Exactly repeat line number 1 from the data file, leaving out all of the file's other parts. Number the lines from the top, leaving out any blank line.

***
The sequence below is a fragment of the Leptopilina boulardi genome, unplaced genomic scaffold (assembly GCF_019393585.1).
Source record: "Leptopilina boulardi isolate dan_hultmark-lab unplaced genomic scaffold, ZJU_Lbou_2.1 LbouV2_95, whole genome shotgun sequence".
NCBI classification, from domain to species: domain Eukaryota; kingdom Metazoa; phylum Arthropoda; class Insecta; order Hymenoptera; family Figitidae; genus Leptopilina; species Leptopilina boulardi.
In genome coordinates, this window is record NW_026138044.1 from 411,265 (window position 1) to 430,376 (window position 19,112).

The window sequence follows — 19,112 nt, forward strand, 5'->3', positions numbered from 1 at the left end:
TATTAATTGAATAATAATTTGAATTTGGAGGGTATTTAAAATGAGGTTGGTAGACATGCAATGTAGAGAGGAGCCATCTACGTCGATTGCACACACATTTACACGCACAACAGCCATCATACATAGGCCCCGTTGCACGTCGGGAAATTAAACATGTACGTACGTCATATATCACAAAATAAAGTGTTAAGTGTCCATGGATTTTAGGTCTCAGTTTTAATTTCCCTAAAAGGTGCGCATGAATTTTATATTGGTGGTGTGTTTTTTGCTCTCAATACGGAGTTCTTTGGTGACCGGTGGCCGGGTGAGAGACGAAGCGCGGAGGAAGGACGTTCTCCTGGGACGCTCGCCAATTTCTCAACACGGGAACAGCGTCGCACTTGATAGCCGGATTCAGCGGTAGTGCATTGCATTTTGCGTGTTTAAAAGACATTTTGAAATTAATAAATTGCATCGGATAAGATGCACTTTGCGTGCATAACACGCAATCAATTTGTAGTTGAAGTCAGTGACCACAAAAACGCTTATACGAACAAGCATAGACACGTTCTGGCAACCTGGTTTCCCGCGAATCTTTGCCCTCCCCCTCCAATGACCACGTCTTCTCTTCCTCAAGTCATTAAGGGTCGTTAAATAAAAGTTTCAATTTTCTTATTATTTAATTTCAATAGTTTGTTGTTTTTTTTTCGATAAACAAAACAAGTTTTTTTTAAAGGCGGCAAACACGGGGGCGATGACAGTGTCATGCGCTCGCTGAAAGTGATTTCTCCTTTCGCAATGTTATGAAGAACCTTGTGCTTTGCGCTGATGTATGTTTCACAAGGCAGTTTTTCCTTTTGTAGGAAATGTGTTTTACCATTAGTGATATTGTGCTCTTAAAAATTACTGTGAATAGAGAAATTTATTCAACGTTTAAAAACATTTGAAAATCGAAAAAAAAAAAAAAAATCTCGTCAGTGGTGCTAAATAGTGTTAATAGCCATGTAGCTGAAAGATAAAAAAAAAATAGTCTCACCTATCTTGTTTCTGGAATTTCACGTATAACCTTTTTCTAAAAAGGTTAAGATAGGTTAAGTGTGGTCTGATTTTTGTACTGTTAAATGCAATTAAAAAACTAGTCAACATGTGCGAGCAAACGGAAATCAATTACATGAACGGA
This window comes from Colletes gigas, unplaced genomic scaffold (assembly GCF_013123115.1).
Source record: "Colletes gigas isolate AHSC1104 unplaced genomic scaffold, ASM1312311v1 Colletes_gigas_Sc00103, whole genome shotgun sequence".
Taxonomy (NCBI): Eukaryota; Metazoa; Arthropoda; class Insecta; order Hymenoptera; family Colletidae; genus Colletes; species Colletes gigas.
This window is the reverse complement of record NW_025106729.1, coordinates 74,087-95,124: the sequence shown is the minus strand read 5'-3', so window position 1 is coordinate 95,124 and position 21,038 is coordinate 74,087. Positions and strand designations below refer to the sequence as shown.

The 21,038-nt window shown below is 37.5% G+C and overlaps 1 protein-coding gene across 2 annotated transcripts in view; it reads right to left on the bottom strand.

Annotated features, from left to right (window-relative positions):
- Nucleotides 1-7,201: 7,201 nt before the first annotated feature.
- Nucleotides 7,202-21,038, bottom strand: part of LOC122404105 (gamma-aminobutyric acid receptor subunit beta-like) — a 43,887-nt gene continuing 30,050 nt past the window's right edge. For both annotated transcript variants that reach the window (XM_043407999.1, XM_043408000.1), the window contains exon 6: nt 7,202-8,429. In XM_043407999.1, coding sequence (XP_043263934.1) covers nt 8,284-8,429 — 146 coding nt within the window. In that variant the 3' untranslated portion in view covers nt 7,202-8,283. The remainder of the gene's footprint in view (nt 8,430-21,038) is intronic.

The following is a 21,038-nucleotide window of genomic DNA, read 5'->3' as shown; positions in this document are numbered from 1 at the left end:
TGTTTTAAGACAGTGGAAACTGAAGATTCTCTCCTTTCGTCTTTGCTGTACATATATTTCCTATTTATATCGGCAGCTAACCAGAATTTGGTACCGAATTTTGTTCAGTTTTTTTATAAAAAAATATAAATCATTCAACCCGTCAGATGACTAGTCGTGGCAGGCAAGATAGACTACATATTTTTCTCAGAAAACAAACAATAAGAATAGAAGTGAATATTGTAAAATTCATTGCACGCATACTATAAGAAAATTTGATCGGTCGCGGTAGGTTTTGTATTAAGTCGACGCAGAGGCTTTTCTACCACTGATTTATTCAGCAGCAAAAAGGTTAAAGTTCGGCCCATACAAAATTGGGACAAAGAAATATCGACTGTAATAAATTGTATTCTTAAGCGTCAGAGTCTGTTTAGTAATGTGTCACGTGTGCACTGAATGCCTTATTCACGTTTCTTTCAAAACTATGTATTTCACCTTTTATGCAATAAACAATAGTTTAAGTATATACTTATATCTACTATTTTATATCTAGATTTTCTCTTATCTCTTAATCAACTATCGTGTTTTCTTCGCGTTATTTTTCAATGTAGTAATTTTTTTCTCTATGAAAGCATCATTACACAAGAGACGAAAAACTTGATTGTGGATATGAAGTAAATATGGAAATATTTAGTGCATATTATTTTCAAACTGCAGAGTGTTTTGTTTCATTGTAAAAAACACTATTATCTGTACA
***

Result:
The sequence below is a fragment of the Leptopilina boulardi genome, unplaced genomic scaffold (assembly GCF_019393585.1).